MICHAEL HANNON INTERVIEW (Part One):
October 20, 2008
As a founding member of the 80s cult-band Salty Dog as well as his current endeavor American Dog, bassist/vocalist Michael Hannon obviously has a fascination with man’s best friend and sleazy rock songs. Currently working on an American Dog (www.americandog.us) DVD for their North American audience, Michael and the band have toured around the world, running into everything from bird-flu to nudist colonies and gay bars. In this exclusive interview with Jason L., Michael Hannon talks about Salty Dog and much more, and check out Part 2 of this conversation at www.sleazeroxx.com.
Sleaze Roxx: We’re already three-quarters of the way through 2008, has it been a good year for American Dog so far?
Michael Hannon: Yeah. We’ve been to Europe three times this year and we’ve been to Japan once this year so far. Right now we’re taking a break. We’re working on a DVD of our own. There’s a European DVD out called “Hard on the Road.” That was put out by our European label Bad Reputation, and it’s PAL. Which, if you’re familiar with the two different types of DVD, there’s PAL and there’s NTSC. In America it’s NTSC. None of our fans over here can really watch it on a regular DVD player so we’re putting our own DVD together right now.
Sleaze Roxx: You guys kicked off the year with ten shows in Japan. How did that go?
Michael Hannon: It was OK. It was enjoyable but Steve Theado and I both got sick when we were over there. They had that bird flu or whatever going on around there. And it’s a long ass flight to get there. We went from Columbus to Chicago. And then from Chicago straight to Narita, which is the airport in Tokyo. That was like a 14-15 hour flight! As soon as we landed and got through customs we got picked up by our tour manager and went straight to the gig to play. The venue was a real small punk rock type club and we were doing the show with five other bands. They had all the bands in one dressing room about the size of a mini van. First of all, when we got to the airport we noticed about a fifth of the population was wearing surgeon masks because that flu was going around. That’s never a good sign because it’s flu season and our bodies just aren’t used to that shit. We were already tired from 15 hours of flying. So we got to the club and we sang and all these other bands (half of them were wearing the masks) sang on the same microphones. I didn’t have any time to buy some denatured alcohol, which I always use to wipe off the microphone and kill the germs and stuff right? But the first night you can’t help but hittin’ it. So the two guys that sing (Steve and myself), our mouths hit the microphones and we might as well have been making out with these other guys. Because the spit went right in. So we were sick like the next day. We had it for three weeks straight each of us, just hawking up green shit.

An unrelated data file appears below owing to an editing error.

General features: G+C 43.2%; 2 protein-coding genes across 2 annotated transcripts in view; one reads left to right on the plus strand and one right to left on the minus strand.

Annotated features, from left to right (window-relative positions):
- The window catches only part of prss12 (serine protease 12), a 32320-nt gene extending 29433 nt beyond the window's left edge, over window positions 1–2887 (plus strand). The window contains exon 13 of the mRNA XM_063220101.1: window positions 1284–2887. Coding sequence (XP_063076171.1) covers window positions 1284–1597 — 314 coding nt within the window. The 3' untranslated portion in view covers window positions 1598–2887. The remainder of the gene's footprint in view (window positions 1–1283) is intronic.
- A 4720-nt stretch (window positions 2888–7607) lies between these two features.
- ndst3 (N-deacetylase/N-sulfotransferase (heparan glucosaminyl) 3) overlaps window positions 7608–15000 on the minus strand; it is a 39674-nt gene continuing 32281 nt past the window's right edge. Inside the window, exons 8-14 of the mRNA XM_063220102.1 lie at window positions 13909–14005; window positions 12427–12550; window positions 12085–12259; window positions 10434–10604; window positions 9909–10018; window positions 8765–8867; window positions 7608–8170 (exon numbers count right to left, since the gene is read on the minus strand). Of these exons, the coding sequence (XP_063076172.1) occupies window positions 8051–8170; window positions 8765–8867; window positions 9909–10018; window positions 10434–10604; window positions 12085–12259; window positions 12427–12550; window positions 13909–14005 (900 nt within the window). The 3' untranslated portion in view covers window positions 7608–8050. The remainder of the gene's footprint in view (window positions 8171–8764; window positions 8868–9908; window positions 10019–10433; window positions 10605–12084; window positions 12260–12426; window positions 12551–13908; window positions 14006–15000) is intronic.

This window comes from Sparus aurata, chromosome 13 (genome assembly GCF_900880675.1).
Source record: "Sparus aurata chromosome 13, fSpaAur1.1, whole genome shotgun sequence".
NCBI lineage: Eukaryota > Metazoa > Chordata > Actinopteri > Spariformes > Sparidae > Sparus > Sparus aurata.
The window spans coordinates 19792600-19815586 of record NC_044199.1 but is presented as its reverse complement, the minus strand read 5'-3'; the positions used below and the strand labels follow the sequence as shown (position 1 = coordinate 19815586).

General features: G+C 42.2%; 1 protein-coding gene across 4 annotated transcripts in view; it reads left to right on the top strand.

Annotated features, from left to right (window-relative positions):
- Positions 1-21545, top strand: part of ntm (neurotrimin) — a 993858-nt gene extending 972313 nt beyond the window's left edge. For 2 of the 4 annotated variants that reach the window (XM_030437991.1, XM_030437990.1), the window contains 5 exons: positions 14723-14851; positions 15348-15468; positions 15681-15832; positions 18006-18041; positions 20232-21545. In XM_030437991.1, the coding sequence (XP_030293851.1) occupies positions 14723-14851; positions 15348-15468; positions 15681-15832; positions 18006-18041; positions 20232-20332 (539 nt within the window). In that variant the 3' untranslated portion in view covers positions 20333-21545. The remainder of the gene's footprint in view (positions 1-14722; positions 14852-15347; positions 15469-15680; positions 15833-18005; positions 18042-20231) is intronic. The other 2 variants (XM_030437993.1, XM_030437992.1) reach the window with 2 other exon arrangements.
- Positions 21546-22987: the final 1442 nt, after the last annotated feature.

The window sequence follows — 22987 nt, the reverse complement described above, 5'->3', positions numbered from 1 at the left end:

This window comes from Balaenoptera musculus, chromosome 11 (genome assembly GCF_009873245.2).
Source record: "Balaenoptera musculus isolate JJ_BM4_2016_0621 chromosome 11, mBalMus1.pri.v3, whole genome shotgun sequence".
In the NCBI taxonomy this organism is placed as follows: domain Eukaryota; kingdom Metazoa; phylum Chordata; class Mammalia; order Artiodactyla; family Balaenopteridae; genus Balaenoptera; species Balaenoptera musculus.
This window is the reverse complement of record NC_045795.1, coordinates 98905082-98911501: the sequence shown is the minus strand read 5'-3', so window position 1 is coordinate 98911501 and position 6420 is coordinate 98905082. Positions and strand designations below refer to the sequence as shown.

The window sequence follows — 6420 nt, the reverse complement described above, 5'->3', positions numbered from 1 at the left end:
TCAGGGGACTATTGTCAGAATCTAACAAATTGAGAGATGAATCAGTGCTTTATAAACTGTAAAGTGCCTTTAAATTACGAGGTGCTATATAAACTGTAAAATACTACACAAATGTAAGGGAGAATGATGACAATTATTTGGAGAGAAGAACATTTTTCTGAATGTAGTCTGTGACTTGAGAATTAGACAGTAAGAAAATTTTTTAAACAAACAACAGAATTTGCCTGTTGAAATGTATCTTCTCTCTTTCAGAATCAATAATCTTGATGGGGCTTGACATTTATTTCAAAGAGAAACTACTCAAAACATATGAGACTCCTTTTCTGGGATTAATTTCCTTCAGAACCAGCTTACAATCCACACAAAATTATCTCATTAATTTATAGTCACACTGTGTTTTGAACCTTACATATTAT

Sleaze Roxx: Hopefully you were over that by the time you guys went to France.
Michael Hannon: Yeah. We came back and we had a couple weeks off. Then we did a real tour, like 15 shows. Then we went back over two more times for one-off outdoor festival shows. An interesting show we did was a biker thing in Montalivet which is in the Aquitaine area in the Western part of France. There were no hotels nearby so our lodging was at a nudist colony. They have their own restaurants, bars, stores and everything in this area. It’s clothing optional in the community itself but when you go down to the beach you have to be nude. That’s kind of the rules. The only bar open at night at this place we stayed was the gay disco. So our options were stay sober, or go to the gay disco. Needless to say I was listening to a lot of Kool & The Gang and stuff like that those two nights.
Sleaze Roxx: Do you guys book all your tours over there or how does that work?
Michael Hannon: No. We’ve got a booking agent for Europe. We book all our own shit here in the States but you’ve got to have somebody else over there take care of that.
Sleaze Roxx: I read in an interview that you had done with someone a few years ago where you stated that Kiss was one of your early influences. I was wondering how that was to open up for Ace Frehley back in May of this year
Michael Hannon: That was great! That was a good time. We played at a place called the Newport (Columbus OH) which is an old agora. It was a packed place. We played right before Ace. It was one of those things where we were the middle band so we didn’t get a sound check. Which is kind of a pain in the ass. They don’t have any curtains so we had to roll our gear out on stage after the opening band with everyone kind of just looking at us. We had to do our sound check in front of the whole crowd. It’s kind of awkward. Then they brought the lights down and we played. It was great. The weird thing about it was Ace you know, he’s got his shit together again and he’s staying sober. He’s had some demons in the past and has made some mistakes like that. So little did we know, there wasn’t supposed to be any alcohol in the backstage area. Our dressing room was right next to Ace’s and there was no alcohol allowed on stage. Well, they told us that after we had already drank a case backstage. Live, we do a song called “D & F” where I pour a full beer down our guitar player’s throat while he’s playing his guitar (laughs). They took our beer away and said “no beer on stage!” We said “you should have told us that before you know?” It worked out for the best for us though. We were almost out of beer by then anyway. The people at the Newport were real nice to us and said “look, just go to the bar after and say you’re in American Dog and you’ll get free beer.” So hey all right! I certainly wasn’t going to leave. I wanted to see Ace. I love that old Kiss stuff. His solo album is the best of the bunch. So it was great. We drank down a lot more beer than we would have. It worked out for the best.